“The entire attitude of the car followed the suspension setup and colour choice, although modifications such as the Kamotors arch flares were a product of necessity – especially with 8”-wide wheels and 245-section tyres on the rear – that just happened to enhance the overall demeanour of the car.” That Foha three-piece spoiler was certainly a lucky find too, it complements the hammered-together-by- The-A-Team vibe perfectly.

    Of course, it’s no good having a car that goes like a train, handles like a sticky panther, and looks like a militaristic warlord if you don’t actually have anywhere to sit.

    That rain-saturated tan leather trim had to go. “The interior of the car was in a horrible state of decay and disrepair,” Matthew grimaces. “When I replaced the battery tray, I took the opportunity to swap the dash with a crack-free one; I then followed that with converting the interior to black since I wasn’t a fan of the tan anyway! Through the forums I made contact with Kevin Chinn of Creative Options to discuss an upholstery kit, and after several conversations I decided on microsuede centres on the seats with vinyl bolsters for ease of maintenance. The seams were done with factory-style French stitching in light Olive green.

    Before the seats went back in I dyed the carpet black, and so the weekend ended with me having stained and sore fingers but amazing upholstery!” When we ask Matthew what his favourite result of all this homegrown dabbling is, he’s quick to answer: it’s the engine bay. The functional, severe exterior just doesn’t prepare people for the sorted, shaved, shiny bay that hides under the bonnet, and it certainly raises eyebrows at shows. And raising eyebrows is what this car was built to do.

    All sorted, then? Job done? Oh, no – Matthew’s far from finished here. “My list of mods isn’t based on winning the lottery, it’s based on money over time,” he says. “I’ve slowly but surely built it to be what you see now, and as time goes on it will only improve. Stay tuned!” We certainly will. But in the meantime, Matthew, you’d better head off along that Parkway. There are childhood dreams there waiting to be fulfilled…

    Ultimately I used autocross and mountain roads to dial in my suspension.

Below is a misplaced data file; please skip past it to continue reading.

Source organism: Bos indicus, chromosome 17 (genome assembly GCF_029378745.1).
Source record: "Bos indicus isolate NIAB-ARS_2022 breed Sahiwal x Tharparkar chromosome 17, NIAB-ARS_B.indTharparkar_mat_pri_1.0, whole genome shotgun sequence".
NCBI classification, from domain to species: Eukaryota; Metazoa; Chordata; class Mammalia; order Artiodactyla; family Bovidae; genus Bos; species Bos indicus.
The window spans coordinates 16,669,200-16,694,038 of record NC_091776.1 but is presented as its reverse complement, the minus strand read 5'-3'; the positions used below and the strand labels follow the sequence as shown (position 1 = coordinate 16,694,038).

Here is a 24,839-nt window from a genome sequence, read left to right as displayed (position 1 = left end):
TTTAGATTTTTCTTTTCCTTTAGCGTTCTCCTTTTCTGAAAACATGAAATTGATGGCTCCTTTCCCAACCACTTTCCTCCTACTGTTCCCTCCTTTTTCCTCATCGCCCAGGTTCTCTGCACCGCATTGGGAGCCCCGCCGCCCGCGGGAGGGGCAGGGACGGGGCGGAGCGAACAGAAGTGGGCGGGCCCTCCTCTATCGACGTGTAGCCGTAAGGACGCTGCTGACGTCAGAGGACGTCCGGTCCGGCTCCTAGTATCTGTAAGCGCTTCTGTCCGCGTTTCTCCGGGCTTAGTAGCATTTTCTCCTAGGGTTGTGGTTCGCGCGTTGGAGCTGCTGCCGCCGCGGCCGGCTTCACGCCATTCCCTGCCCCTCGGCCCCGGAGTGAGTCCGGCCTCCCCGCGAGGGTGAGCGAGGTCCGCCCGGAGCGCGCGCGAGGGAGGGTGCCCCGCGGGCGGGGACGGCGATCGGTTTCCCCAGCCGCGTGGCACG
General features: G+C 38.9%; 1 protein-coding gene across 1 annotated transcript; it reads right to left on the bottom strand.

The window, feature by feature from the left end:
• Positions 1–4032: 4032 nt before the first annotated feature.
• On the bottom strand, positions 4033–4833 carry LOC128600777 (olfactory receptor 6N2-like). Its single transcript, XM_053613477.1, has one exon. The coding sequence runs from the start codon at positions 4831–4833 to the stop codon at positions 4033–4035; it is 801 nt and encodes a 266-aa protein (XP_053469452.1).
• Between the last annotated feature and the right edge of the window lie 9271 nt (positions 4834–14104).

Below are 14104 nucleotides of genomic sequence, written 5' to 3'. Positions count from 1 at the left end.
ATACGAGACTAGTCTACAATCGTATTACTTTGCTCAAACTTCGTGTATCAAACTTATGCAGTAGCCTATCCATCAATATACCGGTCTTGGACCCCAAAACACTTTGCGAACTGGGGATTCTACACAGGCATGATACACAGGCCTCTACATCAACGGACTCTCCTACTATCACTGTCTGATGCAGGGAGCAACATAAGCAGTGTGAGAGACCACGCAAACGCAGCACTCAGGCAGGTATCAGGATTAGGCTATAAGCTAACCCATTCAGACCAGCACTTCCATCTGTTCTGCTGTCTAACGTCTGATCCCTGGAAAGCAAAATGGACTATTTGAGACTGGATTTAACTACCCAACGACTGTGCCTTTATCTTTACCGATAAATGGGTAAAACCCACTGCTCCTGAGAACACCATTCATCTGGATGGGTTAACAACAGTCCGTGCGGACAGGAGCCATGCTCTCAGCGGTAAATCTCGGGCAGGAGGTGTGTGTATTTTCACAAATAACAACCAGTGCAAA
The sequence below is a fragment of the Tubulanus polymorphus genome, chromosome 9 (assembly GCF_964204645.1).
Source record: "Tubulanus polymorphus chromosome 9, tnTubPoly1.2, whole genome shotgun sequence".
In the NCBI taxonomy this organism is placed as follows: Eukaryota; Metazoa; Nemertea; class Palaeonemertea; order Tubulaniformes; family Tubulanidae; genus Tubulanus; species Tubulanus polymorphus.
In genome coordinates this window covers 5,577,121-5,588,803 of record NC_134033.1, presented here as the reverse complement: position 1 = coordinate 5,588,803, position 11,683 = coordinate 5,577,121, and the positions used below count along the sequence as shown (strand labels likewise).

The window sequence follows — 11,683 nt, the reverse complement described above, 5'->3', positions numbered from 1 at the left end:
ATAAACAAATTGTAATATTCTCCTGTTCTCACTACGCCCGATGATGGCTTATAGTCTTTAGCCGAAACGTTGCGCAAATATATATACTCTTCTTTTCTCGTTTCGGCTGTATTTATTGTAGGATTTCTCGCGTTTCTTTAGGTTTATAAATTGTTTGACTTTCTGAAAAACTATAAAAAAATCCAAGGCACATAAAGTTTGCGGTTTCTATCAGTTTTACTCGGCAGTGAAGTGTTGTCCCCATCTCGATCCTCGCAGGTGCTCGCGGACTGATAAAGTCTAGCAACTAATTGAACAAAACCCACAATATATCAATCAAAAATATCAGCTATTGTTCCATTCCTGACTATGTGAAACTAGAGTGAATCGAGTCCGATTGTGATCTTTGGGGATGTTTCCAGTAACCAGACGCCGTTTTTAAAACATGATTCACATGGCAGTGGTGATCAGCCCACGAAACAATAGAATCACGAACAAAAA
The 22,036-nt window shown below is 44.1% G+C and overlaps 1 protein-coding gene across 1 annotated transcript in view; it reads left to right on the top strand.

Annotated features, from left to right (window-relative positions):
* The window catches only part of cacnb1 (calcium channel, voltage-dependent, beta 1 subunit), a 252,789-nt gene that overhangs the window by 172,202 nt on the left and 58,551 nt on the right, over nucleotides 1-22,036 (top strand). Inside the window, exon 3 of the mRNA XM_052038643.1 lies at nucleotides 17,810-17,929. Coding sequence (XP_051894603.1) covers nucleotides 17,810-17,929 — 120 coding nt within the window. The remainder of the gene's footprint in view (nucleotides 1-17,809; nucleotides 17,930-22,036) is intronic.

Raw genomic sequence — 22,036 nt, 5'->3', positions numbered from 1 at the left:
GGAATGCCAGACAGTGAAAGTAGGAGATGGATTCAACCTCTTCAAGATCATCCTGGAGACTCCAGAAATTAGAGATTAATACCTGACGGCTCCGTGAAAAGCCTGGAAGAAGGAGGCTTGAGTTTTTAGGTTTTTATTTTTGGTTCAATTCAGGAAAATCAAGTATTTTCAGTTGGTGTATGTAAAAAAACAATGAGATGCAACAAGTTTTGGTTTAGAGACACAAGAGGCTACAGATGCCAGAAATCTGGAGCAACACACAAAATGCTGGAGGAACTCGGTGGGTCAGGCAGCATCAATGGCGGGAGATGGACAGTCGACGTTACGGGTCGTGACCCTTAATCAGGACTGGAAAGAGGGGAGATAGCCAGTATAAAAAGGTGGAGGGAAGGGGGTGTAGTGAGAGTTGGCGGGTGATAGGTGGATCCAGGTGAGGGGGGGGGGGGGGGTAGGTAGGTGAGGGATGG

TECHNICAL DATA FILE Turbo #BMW-E30 Cab / #BMW-M30 / #M30 / #Borg-Warner-EFR / #Borg-Warner / #M30-Turbo / #Megasquirt-MS2 / #Megasquirt / #BMW-E30-Cabriolet / #BMW-3-Series / #BMW-3-Series-E30 / #BMW-3-Series-Cabrio / #BMW-E30-Turbo / #BMW-E30-M30 / #H&R

    ENGINE AND TRANSMISSION 3.4-litre straight-six #M30B34 bored out to 3573cc, #Borg-Warner-EFR-7670 turbo, #Tial 44mm wastegate, 94mm #Wiseco 8.7:1 forged pistons, #ARP head studs, Cometic MLS head gasket, M30B34 high-speed balanced and tuned crankshaft, 9.5 aluminium #Aasco flywheel, M30B35 ported and smoothed head, Cat Cams dual-profile turbo camshaft, IE heavy duty rockers, rocker locks, high performance springs, Rapid Spool Industries exhaust manifold, #Siemens-Deka 60lb/h injectors, Megasquirt MS2 engine management, custom fabricated oil distribution block for turbo feed and gauges, #Qbang engine mounts, Volvo 960 intercooler, Innovate LC-1 wideband controller, heat-wrapped 3.5” downpipe and wastegate piping, 3” straight-through exhaust with Magnaflow resonator and vband couplers, #Getrag-260/6 five-speed manual gearbox, Spec Racing stage 3+ clutch, Z3 short-shift

    POWER 450whp @ 5200rpm, 524lb ft of torque @ 4550rpm

    CHASSIS 8x16” ET20 (front and rear) XXR 521 wheels with 225/50 (front) and 245/45 (rear) #BF-Goodrich G-Force Sport tyres, #H&R-J-Spec front springs with #Bilstein Sport shocks, 650lb rear GE springs and adjusters, #Vorshlag camber plates, E36 steering rack, Treehouse Racing control arm bushings - powdercoated silver, stainless steel brake lines, ATE Orbital grooved front discs with Pagid pads, #Bremmerman cross-drilled rear discs, wheel stud conversion, #AKG 75D 12mm offset rear subframe and diff bushings, #AKG 75D trailing arm bushings

    EXTERIOR Kamotors arch flares, E30 front lip, DIY smoked Hella Ellipsoid lights, all-red taillights, plastic bumper swap, third brake light delete, three-piece Foha spoiler, DIY double brake light upgrade, Shadowline trim, satin finish Olive Drab green paint, Euro grilles, Euro plate filler, late model rear lower valance

    INTERIOR M-Tech 1 steering wheel, #VDO oil pressure, oil temperature and Innovate AFR gauges in DIY centre console, E36 rear view mirror, E34 leather handbrake handle, Justrack Econometer boost/vac gauge, Jaywood digital voltmeter, E36 window switches, brushed aluminium cluster rings and Alpina stripe, Creative Options interior upholstery kit, clutch stop, carpet dyed black, recovered windscreen, UUC weighted gear knob